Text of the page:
A free speech farce

Chavez could stop anti-

By HAVIV RETTIG GUR
October 29, 2009 23:11
3 minute read.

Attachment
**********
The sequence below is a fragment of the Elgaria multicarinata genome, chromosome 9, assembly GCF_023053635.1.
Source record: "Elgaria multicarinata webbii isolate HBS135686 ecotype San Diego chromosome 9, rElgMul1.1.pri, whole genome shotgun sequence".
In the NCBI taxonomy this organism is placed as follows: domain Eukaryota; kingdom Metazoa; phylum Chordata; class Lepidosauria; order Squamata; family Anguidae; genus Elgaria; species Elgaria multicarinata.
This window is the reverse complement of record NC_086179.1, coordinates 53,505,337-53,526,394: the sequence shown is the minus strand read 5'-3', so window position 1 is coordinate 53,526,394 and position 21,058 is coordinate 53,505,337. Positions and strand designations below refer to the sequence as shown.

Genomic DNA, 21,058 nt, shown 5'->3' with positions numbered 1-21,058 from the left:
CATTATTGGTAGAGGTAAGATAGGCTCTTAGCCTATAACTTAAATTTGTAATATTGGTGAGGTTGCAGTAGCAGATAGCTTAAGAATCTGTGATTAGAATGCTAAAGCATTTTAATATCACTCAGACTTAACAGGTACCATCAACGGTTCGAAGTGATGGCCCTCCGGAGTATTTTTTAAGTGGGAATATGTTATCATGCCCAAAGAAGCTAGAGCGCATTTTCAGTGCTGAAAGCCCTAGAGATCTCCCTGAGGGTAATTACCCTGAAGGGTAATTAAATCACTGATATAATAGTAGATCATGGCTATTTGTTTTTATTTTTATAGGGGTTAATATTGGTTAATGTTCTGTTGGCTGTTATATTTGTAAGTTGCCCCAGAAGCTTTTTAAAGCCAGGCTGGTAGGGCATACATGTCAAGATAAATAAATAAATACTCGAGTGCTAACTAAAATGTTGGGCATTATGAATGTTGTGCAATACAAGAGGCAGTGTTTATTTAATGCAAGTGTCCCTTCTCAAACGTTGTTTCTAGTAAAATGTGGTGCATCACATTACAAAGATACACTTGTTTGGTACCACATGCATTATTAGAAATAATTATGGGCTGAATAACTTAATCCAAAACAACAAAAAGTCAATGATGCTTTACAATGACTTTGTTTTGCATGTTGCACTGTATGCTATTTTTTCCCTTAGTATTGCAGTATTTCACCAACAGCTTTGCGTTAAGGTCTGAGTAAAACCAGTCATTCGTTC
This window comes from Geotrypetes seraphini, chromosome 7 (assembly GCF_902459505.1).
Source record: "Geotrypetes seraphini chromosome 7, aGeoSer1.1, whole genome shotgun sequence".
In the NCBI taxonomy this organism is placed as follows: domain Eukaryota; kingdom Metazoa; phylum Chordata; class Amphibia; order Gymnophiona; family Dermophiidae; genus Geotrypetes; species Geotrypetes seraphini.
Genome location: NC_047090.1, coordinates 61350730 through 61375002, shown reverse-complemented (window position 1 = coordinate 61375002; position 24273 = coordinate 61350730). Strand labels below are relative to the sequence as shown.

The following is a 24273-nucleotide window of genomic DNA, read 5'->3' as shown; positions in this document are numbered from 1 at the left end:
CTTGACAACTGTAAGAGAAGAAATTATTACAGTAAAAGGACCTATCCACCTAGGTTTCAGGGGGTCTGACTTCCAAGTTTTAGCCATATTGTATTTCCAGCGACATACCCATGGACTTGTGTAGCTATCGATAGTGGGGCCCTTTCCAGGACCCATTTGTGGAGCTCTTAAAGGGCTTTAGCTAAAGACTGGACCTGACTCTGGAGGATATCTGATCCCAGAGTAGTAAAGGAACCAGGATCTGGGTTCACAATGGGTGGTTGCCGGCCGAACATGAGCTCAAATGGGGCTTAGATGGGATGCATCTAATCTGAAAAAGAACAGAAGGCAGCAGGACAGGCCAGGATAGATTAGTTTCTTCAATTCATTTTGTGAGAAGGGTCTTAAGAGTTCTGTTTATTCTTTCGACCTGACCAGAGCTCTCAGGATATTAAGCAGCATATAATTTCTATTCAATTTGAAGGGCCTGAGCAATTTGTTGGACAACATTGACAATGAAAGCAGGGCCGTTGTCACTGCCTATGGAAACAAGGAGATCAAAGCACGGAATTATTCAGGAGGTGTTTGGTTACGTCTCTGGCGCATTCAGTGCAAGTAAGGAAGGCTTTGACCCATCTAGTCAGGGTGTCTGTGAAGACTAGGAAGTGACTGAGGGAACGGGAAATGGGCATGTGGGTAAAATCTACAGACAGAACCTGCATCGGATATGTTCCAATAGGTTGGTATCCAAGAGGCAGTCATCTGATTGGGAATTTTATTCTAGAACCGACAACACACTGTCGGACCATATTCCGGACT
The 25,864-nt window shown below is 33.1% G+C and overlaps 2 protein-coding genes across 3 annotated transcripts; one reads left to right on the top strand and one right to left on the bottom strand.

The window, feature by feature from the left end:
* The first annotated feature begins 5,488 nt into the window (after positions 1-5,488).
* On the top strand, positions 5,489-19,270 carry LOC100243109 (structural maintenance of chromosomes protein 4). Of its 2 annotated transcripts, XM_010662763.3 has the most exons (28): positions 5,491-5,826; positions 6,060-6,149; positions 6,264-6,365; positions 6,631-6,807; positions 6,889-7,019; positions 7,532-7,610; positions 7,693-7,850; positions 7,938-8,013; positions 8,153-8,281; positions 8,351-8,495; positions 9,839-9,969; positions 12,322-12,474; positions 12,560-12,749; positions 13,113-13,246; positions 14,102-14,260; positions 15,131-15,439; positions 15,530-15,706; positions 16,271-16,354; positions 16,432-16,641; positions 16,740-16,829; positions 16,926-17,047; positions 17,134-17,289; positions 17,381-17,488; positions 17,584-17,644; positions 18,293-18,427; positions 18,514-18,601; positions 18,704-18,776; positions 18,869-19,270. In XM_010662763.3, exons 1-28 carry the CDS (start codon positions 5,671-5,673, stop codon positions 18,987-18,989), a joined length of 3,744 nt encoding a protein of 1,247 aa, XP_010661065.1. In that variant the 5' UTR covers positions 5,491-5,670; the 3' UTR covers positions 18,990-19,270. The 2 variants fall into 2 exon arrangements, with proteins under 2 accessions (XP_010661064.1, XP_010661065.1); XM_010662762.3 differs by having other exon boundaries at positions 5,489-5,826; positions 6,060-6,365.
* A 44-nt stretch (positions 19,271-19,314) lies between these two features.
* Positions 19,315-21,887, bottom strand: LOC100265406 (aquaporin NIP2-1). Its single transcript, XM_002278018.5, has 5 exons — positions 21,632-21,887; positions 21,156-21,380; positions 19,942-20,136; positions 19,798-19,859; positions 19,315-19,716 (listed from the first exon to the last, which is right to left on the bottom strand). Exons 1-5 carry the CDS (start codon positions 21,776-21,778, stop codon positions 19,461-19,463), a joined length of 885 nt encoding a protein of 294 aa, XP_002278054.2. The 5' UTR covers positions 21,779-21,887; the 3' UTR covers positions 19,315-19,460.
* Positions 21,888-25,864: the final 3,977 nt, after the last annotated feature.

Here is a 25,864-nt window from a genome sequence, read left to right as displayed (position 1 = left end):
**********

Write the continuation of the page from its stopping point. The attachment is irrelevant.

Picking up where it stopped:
Venezuela's Jews face a constant barrage of anti-Israel rhetoric that is often a vehicle for outright anti-Semitism, a Venezuelan Jewish leader told The Jerusalem Post on Thursday. "Almost all government media, which makes up about half of all the media in the country, in television, radio and Internet, publish daily anti-Israel articles," according to Robert Croidorescu, chairman of the Maccabi chain of Latin American Jewish community centers and a former president of the Venezuelan Jewish community. Through this media's anti-Israel bias, "the government encourages anti-Semitism and anti-Israelism," he said. While he was emphatic to dispel the fears of some outside observers that the Jewish community was living in the shadow of violence - "all community activities continue; there is no violence" - Croidorescu blamed the government for providing the vehicle for a persistent anti-Semitic discourse in the country. "The problem is that every classical anti-Semite has done the easy thing and started to use [the conflict with] the Palestinians as the explanation for why the Jews are responsible for everything bad in the world. The government could stop this in a second, but it protects it as 'free speech,'" he said. Concern for Venezuela's Jewish community has risen in the Jewish world as the government of President Hugo Chavez has adopted a virulently anti-American and anti-Israel stance and worked to strengthen its ties with Iran. The community has suffered from the changing political winds. During Operation Cast Lead in early 2009, community institutions were spray-painted with anti-Israel epithets, while a January 31 break-in and desecration of a Caracas synagogue was viewed by many Jews as inspired by the Chavez government's anti-Israel attitudes. Their concerns were not eased when pro-Chavez media - such as journalist Hindu Anderi, commenting to the official Bolivarian News Agency and quoted by The New York Times - said the attack had been conducted by Israeli spies to discredit the Venezuelan government. In response to the political turmoil, and in part because of high crime figures, Jews have begun to leave the country in large numbers. One-third of Venezuela's Jews are thought to have left the country since the controversial 2005 parliamentary elections that cemented Chavez's control over large swaths of the political system. Venezuela is no dictatorship under Chavez's rule, Croidorescu maintains, but neither does it enjoy a broad-based democratic culture. For one thing, Croidorescu explained, the media is entirely partisan. "There are no political arguments between the government and the opposition in the media. Each side has its own media, and they don't invite the other to speak. Everyone can speak their mind, but they don't speak to each other," he said. The Venezuelan Jewish leader is currently in Israel to attend next week's Global Conference of the World Confederation of Jewish Community Centers. The conference's main focus will be "to combat the distancing of Diaspora Jews from Israel due to recent alarming trends, [including] most recently the effect of Israel's deteriorating image." Some 250 heads of JCCs from 30 countries will be at the conference, and the issue foremost in their minds, as in Croidorescu's, is the corrosive effect of the anti-Israel discourse on the Jewish communities. "I think we're in the middle of a war we didn't see coming," said the Venezuelan leader. "Every lie the Palestinians and their supporters introduce goes unanswered. So people start to believe it. Our youth go to university, and they encounter a very organized campaign arranged by radical Left and Palestinian groups. They don't have the education to respond." Croidorescu wants advice and help from fellow community leaders and, above all, from Israel. "Only if Israel starts to seriously help us to defend it will we succeed in doing so. We have to defend Israel to defend ourselves. Today the Jews stand with Israel as one people, if only because we don't have a choice," he asserted. "Latin America is not anti-Semitic," he added, "but we can turn it anti-Semitic by ignoring our opponents. In some places in South America, there are already government ministers who talk about 'the Zionist entity' instead of Israel."


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